Market Cap Growth vs Share Price Growth
A common misconception with stock investors is that once a market has been "saturated" and a company migrates into it's mature phase, the potential for capital appreciation is over. There's not much left for the likes of WMT, XOM, etc, right? Growth investors want young (sometimes relatively unproven) companies that still have potential for growth.
But this thinking has some flaws to it. For mature companies with strong capital allocation policies, the compounded growth in the price of shares will vastly outpace the compounded growth of the Market Cap of the company. This is achieved through effective share buybacks and reduction in share count.
I found a pretty neat tool that I've been playing with that highlights this concept - very clearly.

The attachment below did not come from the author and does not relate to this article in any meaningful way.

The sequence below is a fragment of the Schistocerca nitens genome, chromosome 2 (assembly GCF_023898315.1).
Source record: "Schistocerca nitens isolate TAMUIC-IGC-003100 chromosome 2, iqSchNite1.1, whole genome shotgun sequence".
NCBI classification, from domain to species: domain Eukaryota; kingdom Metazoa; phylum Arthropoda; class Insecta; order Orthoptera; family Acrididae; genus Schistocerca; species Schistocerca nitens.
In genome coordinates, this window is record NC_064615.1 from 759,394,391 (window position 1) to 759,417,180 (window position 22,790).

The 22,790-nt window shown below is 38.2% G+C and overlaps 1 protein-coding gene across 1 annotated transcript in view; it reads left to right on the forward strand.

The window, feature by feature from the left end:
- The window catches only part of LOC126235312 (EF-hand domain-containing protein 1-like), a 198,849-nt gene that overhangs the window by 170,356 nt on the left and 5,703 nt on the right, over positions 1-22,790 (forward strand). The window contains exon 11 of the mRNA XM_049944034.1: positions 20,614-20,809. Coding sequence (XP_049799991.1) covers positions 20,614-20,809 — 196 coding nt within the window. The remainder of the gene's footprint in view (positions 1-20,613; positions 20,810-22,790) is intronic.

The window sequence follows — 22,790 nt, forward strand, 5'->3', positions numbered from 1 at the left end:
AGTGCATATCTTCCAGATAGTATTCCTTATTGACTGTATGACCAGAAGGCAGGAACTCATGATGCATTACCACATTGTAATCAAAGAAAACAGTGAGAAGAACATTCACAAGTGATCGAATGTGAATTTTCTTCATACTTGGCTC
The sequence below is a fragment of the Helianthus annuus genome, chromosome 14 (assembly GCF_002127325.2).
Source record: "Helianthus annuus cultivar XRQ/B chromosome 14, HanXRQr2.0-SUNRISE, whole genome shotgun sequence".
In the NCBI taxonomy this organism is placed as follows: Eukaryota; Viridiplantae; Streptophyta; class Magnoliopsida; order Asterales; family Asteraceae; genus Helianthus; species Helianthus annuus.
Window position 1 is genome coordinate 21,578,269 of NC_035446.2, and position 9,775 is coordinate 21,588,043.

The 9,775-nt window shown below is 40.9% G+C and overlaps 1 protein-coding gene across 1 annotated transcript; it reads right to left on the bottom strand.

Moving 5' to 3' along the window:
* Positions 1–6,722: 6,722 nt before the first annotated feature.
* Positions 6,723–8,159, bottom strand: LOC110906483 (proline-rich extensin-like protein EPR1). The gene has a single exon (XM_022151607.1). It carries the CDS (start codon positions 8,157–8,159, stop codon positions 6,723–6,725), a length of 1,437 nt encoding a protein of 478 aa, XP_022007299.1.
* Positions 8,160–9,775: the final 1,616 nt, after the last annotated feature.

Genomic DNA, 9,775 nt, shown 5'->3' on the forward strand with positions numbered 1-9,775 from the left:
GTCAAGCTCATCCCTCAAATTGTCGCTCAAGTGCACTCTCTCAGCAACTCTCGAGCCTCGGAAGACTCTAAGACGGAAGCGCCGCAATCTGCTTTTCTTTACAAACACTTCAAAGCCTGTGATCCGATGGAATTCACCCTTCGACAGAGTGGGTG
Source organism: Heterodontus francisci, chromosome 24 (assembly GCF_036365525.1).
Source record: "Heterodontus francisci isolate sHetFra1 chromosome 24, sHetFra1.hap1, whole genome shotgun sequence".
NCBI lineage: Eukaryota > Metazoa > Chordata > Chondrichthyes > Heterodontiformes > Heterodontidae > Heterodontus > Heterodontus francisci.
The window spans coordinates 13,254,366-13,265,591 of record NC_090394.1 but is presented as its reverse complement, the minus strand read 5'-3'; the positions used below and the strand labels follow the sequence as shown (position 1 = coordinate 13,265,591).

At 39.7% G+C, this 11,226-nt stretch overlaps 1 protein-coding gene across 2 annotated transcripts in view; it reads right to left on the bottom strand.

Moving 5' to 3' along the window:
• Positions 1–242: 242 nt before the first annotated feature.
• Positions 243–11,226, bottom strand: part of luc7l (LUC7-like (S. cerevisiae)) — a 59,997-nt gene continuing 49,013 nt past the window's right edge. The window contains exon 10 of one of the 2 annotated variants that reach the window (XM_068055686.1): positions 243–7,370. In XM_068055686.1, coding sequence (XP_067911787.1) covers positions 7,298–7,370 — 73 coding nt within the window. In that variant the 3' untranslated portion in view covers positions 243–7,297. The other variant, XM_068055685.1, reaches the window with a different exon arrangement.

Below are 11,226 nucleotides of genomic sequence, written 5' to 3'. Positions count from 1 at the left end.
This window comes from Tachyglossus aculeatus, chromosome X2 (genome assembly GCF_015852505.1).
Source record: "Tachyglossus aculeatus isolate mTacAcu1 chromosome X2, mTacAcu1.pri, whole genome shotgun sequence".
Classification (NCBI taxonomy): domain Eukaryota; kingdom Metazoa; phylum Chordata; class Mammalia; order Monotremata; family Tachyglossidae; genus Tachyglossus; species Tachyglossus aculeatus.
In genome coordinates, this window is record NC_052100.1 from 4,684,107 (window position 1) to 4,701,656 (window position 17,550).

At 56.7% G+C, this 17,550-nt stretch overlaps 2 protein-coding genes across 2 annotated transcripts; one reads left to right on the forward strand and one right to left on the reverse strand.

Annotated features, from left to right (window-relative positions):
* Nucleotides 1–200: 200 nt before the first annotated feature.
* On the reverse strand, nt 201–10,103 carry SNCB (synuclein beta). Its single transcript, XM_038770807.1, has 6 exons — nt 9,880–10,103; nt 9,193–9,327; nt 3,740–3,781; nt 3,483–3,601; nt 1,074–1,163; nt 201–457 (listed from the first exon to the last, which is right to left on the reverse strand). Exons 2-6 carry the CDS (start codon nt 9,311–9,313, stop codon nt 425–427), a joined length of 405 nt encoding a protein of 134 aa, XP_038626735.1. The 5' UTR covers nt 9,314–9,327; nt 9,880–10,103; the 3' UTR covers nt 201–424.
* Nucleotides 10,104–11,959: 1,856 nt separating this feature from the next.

The generated charts show historical share prices and historical market caps. The chart will also highligh the cumulative compound % growth in each category.
Ball Corp, for instance, has seen a 478% market cap increase since 2001. That's impressive, but not as impressive as the near 700% increase in it's per-share price over that same timeframe. This is the power of buybacks!
Other "pretty" charts to look at are DDS, GPS, XOM, WMT, FDO...
But on the other side of the coin, companies that constantly dilute shareholders have seen their per share prices greatly lag their overall market cap growth.
A couple "culprits:" WFM and GOOG.